NEW YORK — David Stern acknowledged Thursday that more than half of his 56 referees had violated NBA policies about casino gambling, but said none will be punished because he felt the rules were outdated.
Instead, Stern said he is altering the policies, leaning toward allowing referees to gamble in casinos during the offseason — except for betting in sports books.
The league's strict gambling policies toward referees became public after the Tim Donaghy scandal. The NBA currently prevents its officials from entering the gaming area of a casino, or doing any betting at all except for going to race tracks during the offseason.
But Stern admitted he did a poor job of enforcing the policies, and with views toward gambling changing, decided he wouldn't "penalize people for behavior that I'm about to change."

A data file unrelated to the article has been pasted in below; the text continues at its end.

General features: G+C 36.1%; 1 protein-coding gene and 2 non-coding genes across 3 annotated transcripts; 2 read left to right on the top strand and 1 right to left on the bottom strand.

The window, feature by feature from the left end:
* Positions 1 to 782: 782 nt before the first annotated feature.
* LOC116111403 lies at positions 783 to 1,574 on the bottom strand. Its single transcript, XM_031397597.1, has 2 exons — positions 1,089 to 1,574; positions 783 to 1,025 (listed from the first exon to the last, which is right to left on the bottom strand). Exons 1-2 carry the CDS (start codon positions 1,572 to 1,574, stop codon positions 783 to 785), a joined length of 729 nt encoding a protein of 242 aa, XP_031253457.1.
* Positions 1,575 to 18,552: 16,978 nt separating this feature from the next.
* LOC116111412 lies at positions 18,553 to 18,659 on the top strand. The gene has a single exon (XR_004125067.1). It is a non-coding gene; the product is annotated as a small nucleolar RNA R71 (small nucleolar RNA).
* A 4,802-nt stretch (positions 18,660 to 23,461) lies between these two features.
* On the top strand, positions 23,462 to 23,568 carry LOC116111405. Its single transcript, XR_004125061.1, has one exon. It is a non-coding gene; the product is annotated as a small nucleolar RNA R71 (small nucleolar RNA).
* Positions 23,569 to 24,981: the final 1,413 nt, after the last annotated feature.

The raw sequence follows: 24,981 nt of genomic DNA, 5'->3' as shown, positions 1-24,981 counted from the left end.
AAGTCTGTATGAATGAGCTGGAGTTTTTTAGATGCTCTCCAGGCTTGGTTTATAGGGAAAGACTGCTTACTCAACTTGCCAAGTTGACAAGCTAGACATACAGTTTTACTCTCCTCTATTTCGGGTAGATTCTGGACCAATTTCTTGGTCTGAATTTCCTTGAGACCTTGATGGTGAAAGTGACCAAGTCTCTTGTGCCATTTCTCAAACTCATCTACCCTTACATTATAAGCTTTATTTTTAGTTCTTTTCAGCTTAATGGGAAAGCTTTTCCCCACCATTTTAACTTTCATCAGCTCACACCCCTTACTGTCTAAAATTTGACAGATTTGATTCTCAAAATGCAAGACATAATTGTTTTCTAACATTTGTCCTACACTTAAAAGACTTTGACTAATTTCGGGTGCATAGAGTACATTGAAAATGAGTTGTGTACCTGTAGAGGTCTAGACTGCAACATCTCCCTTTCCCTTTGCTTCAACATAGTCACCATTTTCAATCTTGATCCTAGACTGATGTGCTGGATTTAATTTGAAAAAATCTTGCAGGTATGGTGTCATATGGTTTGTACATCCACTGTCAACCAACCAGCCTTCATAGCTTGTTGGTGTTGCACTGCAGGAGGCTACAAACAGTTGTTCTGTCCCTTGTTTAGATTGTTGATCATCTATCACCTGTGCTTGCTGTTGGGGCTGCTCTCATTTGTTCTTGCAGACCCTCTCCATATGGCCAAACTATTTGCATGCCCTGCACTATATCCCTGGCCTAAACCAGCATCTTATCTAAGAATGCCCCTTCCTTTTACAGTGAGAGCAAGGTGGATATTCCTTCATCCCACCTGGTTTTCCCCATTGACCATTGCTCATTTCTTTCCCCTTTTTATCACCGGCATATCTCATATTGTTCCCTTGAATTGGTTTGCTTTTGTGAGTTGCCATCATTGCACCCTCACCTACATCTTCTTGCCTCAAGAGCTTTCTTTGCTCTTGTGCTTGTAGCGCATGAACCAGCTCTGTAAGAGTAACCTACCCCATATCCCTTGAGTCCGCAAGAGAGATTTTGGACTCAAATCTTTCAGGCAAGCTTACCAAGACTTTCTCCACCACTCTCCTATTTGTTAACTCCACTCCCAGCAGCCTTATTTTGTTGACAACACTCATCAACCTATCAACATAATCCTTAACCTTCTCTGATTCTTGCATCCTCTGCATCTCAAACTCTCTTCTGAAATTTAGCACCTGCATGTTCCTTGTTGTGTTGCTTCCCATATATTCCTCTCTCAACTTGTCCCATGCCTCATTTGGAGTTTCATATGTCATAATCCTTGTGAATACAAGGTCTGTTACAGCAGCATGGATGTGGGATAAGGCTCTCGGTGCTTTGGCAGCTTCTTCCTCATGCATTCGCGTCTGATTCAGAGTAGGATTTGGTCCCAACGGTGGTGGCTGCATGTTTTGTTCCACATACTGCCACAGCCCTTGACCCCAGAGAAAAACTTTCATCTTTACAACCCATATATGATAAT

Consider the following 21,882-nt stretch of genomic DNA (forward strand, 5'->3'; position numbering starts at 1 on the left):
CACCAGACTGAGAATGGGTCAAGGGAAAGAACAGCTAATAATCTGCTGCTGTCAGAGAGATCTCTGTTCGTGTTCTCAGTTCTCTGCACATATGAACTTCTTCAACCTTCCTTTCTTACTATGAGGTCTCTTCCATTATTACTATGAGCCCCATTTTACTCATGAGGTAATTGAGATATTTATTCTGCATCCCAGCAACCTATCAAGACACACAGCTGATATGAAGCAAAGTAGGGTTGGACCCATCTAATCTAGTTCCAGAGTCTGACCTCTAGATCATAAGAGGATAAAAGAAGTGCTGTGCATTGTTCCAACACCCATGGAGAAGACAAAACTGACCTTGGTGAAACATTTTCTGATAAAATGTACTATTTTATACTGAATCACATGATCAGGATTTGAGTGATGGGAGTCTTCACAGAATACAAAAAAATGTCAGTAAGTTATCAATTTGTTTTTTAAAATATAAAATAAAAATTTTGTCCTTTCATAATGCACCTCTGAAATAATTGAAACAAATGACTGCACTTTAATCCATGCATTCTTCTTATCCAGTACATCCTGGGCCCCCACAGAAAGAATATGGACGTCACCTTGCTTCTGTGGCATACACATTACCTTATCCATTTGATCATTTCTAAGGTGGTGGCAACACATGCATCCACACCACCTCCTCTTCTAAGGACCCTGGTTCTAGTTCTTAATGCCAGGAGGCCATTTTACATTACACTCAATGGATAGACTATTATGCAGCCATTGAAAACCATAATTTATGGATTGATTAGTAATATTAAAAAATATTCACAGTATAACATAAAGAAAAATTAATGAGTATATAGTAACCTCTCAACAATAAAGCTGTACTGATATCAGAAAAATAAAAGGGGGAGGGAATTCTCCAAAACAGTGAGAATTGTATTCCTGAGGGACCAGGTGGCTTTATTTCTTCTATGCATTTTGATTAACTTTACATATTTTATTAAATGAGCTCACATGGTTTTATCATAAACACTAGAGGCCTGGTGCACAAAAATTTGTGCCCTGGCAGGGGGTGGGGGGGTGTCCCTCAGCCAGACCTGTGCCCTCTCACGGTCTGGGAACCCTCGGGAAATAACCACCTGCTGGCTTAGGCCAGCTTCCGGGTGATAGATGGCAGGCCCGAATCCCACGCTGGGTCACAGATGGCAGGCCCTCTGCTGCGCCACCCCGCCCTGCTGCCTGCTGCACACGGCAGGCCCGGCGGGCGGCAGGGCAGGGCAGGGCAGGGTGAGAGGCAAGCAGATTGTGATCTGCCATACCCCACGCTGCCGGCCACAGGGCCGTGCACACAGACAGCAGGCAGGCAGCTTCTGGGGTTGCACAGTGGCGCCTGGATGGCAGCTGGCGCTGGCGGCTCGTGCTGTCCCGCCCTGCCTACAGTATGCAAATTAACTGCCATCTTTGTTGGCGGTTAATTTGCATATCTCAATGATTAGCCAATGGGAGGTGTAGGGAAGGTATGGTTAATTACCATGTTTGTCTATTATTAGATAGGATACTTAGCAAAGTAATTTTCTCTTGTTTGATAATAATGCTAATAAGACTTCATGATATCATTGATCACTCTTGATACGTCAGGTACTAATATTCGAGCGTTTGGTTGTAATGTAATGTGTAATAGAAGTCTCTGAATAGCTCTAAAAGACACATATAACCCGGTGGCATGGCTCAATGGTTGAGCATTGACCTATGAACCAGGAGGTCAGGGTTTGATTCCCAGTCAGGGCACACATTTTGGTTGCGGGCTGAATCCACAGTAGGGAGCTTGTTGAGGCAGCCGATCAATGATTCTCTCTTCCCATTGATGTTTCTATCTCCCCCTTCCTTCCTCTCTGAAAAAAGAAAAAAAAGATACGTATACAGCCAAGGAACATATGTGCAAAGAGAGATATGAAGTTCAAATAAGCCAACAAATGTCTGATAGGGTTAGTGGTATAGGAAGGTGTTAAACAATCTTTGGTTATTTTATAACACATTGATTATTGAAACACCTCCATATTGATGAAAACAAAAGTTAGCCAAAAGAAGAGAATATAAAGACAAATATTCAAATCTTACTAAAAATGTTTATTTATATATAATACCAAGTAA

"It's too easy to issue rules that are on their faith violated by $5 Nassau, sitting at a poker table, buying a lottery ticket and then we can move along," Stern said after wrapping up the league's Board of Governors meetings. "And by the time I got through and I determined going into a casino isn't a capital offense ... I'm the CEO of the NBA and I'll take responsibility."
Stern also said Stu Jackson and Ronnie Nunn, in charge of monitoring officiating, will both have their roles altered. But he stressed they were being "expanded" rather than demotions — even though Jackson's job now will be divided between two people.